Though jazz connotes many meanings to many different people something most can agree upon is that jazz necessitates devotion to an instrument. How that layout translates is wide spanning. Jazz can also be narrowed down stylistically by place of origin. Chicago and New York jazz will have signature qualities and different style. Modern day, the city of New Orleans is host to the hardest working jazz community and even broader live performance in general. Those who have visited know that a trip to the French Quarter will ensure entertainment from dozens of “nameless” performers, many who are masters of their craft. It all culminates every year with the gigantic New Orleans Jazz and Heritage Festival, which is so much larger than just the festival grounds and the lineup. One band is taking the spirit of the New Orleans jazz scene, representing certain modern progressions but more importantly preserving that devotion to musicianship that jazz and New Orleans is all about.
The Preservation Hall Jazz Band gets its name from the famous Preservation Hall in the French Quarter, performing over 150 shows a year. Most impressively is that six of the eight current musicians that make up the band appear to be at least 60 years or older. Pres Hall has no front or lead performer. All showcase their individual talents that reflect the deep roots of New Orleans Jazz. Though this incarnation of the Pres Hall Band has members dating back to 1982 (as according to trumpeter Mark Braud) the original moniker/band name dates back to the 1960s performing at Bill Graham’s venues and beyond. Alongside Braud is the talented Freddie Lonzo whose vocals and trombone playing reflects a deep understanding of tradition and history of the New Orleans style, regardless of being decades younger than other members. The senior members include tuba player Ronell Johnson, Joseph Lastie Jr. on drums, Rickie Monie on piano, Clint Maedgen on tenor saxophone and Charlie Gabriel on clarinet/saxophone. All share lead vocal and instrumental duties.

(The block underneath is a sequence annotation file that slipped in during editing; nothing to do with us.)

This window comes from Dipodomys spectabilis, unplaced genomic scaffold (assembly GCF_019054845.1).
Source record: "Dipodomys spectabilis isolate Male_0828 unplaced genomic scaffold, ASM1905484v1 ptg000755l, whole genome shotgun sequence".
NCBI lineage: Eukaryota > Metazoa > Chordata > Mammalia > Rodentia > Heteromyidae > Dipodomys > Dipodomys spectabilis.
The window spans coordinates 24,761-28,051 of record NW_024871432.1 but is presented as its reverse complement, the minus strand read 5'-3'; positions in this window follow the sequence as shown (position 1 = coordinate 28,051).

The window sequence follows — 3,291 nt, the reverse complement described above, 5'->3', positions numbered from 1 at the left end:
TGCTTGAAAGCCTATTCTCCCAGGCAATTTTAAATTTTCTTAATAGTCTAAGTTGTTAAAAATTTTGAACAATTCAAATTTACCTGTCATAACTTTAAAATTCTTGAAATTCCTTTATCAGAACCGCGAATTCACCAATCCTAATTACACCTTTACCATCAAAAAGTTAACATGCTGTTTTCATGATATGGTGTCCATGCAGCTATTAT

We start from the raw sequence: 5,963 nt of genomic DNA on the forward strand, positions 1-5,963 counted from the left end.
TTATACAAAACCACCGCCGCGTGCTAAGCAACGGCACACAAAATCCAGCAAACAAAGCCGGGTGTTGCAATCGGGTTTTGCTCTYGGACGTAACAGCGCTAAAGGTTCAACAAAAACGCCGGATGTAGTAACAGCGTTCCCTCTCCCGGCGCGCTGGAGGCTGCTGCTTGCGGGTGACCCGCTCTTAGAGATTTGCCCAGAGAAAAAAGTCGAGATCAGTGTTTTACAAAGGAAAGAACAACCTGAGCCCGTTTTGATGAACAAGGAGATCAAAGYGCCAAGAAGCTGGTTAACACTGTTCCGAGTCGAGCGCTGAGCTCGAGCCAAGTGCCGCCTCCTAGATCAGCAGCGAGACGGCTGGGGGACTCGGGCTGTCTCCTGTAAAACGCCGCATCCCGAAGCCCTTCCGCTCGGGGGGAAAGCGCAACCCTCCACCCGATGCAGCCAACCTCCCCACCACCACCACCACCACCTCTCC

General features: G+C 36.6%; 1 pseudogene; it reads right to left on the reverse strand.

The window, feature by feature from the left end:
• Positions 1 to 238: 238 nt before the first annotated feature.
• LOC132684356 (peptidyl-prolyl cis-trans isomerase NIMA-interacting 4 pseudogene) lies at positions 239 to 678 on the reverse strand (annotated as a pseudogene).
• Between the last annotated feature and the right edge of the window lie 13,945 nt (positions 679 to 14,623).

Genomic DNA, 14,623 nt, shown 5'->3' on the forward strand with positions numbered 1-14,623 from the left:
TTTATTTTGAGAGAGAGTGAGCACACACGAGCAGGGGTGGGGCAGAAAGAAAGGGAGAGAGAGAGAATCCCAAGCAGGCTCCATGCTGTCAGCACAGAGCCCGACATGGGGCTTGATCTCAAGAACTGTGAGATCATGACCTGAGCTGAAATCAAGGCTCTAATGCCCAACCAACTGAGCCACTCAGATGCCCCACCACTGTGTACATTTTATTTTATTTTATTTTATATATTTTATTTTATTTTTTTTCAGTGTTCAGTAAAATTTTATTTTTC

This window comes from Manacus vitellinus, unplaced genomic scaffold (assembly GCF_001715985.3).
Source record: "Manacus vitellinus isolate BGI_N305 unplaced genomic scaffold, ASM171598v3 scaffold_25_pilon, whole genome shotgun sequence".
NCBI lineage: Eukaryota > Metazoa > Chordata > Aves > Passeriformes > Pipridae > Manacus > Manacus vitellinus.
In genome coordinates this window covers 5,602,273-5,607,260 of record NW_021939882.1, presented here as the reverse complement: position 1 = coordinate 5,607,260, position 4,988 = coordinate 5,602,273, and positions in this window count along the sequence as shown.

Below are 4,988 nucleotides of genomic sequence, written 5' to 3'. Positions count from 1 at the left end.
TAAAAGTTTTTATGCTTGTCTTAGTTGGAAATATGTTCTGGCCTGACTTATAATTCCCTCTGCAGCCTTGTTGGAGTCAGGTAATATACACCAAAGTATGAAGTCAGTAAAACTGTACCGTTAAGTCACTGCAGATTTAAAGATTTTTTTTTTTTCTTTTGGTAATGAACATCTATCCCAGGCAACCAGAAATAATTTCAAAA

In addition, Boulder crowds were quite eager and enthusiastic about this particular performance since it was a rescheduled date from their original planned September 2013 gig, which had to be canceled due to the historic Boulder flooding. In a sincere moment of empathy, Braud acknowledged the band’s joy in finally getting to Boulder and reminded us that their home city and ours have both endured the hardships of flooding and displacement. Pres Hall Jazz is all about featuring each player’s talents in the forefront. At many moments during the music the performers would allow their fellows to take the lead while they respectfully sat back with their dormant instrument waiting to join back in unison. Though Pres Hall Jazz represents a retrospective of No ‘leans Jazz history, their throwback is to the times of bigger band music, less about improvisation, more about interplay and commonality. It’s an unintended history lesson for the audience and a pleasure for the band.
Last Thursday’s Boulder Theater performance was adoringly received as the band worked through classics like “Saint James Infirmary,” “When The Saints Come Marching In,” and “Sixteen Tons.” They didn’t have to beg anybody for standing ovations after many of the night’s songs. Boulder got a taste of New Orleans heritage and after some light imploring from the band, got out of their seats to dance and swing around. Nearly half a year after their scheduled Boulder Theater performance, the Pres Hall Band brought it big time. Grateful Web looks forward to their next stop in our Colorado territory. For those who can’t get enough, down south to New Orleans for the Jazz & Heritage Festival next month!